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Thai Tea Crème Brûlée

This creamy, floral, Thai Tea Crème Brûlée takes the texture of a classic crème brûlée and combines it with a traditional Thai tea flavor profile.
Prep Time30 mins
Active Time30 mins
Chill time5 hrs
Total Time6 hrs
Course: Dessert, Snack
Cuisine: French, Thai
Keyword: fusion, single serving
Yield: 6 ramekins
Author: Callan Rowe | The Cozy Plum


  • Six, 4oz ramekins
  • 13x9” casserole dish
  • Fine mesh strainer
  • Cheesecloth (optional)
  • Large measuring cup or bowl


  • 4 large egg yolks room temperature
  • ½ cup granulated sugar 100g
  • 2 cups heavy whipping cream 476g + ~ ¼ cup (60g) extra
  • Pinch kosher salt
  • ¼ cup Thai tea mix 25g
  • cup granulated sugar for brûlée (67g)


  • Add the heavy cream and Thai tea mix to a saucepan, stir, and steep the tea on low for about 5-7 minutes until warm. Continue stirring occasionally.
  • Separate 4 eggs, reserving the whites for another time.
  • Preheat the oven to 325℉ and add the empty ramekins to a 13x9” casserole dish.
  • Strain the cream through a fine mesh strainer into a bowl to remove the large pieces of tea, then rinse out the pot to remove all pieces.
  • Strain the cream again through the smallest mesh strainer you have (I recommend using cheese cloth, as well) into a 2 cup liquid measuring cup. Some very tiny specks will remain.
  • Use the additional cream to bring the amount of cream back to 2 cups (475g). Transfer the cream to the rinsed pot and add the sugar and salt. Heat over medium heat, stirring occasionally, until the sugar dissolves and it comes to a simmer.
  • During this time, vigorously whisk the egg yolks in a medium sized bowl for about 1 minute. The mixture will become a bit lighter in color and slightly airy.
  • Once the cream comes to a simmer, drizzle in one ladle full of cream to the egg mixture while whisking. Do the same with a second ladle, then transfer the egg mixture into the pot with the cream. Whisk immediately until combined. Ladle the mixture evenly between the ramekins.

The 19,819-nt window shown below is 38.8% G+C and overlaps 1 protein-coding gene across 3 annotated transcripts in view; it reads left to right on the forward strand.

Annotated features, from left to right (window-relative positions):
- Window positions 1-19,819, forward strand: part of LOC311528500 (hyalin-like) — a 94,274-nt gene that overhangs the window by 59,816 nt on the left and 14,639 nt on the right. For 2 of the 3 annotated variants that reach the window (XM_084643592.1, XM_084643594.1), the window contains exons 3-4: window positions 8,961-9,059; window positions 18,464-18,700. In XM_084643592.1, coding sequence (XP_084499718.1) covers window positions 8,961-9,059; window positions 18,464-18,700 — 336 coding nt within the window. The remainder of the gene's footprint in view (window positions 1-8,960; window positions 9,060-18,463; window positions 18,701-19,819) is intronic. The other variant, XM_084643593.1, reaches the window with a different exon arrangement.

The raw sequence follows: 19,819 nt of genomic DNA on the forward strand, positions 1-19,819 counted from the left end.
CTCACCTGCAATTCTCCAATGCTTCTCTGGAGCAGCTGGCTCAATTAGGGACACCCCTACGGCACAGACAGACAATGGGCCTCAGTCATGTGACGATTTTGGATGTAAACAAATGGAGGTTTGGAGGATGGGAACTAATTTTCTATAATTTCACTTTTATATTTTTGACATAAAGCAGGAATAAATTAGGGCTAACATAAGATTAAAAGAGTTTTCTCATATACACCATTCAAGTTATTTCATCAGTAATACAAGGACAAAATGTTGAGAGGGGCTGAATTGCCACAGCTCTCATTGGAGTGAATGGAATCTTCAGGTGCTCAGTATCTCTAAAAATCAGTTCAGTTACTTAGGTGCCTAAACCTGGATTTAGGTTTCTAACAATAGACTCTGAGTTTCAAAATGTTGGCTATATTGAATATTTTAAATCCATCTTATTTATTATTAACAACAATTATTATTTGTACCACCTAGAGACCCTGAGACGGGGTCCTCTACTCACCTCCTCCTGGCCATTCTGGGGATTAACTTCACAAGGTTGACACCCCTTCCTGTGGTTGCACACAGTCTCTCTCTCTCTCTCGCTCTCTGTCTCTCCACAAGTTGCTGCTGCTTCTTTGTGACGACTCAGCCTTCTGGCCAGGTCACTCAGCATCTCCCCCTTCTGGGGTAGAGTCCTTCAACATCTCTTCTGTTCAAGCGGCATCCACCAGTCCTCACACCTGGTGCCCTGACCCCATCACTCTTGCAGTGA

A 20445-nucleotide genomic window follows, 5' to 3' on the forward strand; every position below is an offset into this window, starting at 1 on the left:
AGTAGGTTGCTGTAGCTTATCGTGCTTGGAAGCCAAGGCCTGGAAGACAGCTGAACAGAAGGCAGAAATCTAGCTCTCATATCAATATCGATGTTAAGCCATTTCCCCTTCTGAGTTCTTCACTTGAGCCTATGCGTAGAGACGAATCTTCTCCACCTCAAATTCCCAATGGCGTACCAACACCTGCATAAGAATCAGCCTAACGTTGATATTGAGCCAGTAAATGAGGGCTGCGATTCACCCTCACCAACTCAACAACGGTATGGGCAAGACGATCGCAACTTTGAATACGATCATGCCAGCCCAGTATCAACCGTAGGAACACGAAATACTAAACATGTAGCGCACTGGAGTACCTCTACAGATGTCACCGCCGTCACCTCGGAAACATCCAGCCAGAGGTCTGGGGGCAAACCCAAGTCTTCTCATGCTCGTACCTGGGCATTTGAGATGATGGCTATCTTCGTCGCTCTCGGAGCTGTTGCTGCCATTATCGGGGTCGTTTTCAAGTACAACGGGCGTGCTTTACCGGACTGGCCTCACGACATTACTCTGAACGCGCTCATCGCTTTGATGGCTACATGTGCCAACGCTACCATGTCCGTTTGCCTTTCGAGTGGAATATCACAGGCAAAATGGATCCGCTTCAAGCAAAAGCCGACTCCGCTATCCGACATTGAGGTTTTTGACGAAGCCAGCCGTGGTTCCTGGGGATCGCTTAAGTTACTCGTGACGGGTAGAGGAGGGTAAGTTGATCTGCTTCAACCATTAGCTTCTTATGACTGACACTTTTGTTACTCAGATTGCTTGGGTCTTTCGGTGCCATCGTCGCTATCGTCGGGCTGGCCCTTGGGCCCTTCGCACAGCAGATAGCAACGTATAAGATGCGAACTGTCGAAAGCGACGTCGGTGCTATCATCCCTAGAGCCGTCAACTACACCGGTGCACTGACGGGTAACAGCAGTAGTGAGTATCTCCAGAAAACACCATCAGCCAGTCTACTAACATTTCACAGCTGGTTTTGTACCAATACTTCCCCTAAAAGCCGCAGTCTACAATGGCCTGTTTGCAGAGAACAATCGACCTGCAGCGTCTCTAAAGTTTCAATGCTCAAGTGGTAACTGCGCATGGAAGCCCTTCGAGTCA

• Boil a small pot of water and pour it into the pan in between the ramekins. Fill the pan halfway with water.
  • Transfer the pan to the preheated oven and bake for 20-25 minutes. The custard will still feel rather sloshy and jiggly, but will be slightly set on the edges.
  • Remove from the oven, and very carefully transfer the ramekins to a wire rack to cool using tongs and a dish towel. Keeping them in the water will cause the custard to overcook. Cool for 30 minutes, then transfer to the fridge for at least 4 hours, or overnight (uncovered).
  • When ready to serve, add a spoonful of sugar to the top of one ramekin, rotate the ramekin to spread evenly, then dump the excess sugar to the next ramekin and repeat. Use a kitchen torch to brûlée the sugar until caramelized. Then, sprinkle on a thin layer of sugar with your fingers and brûlée again. This double method creates the best crust and crack.
  • Serve immediately.


Only sugar and torch the amount you plan to serve. Unsugared custards will store in the fridge for 3 days. Brûléed ramekins will store fine, but the sugar layer will become soft and syrupy.
To brûlée the sugar under a broiler, set the broiler to high and allow it to get very hot. Move an oven rack as close to the broiler as possible. Place the sugared ramekins on a cookie sheet, then broil until the sugar becomes caramelized. Watch the entire process and don't walk away. Move and rotate ramekins, as needed, to catch the hot spots,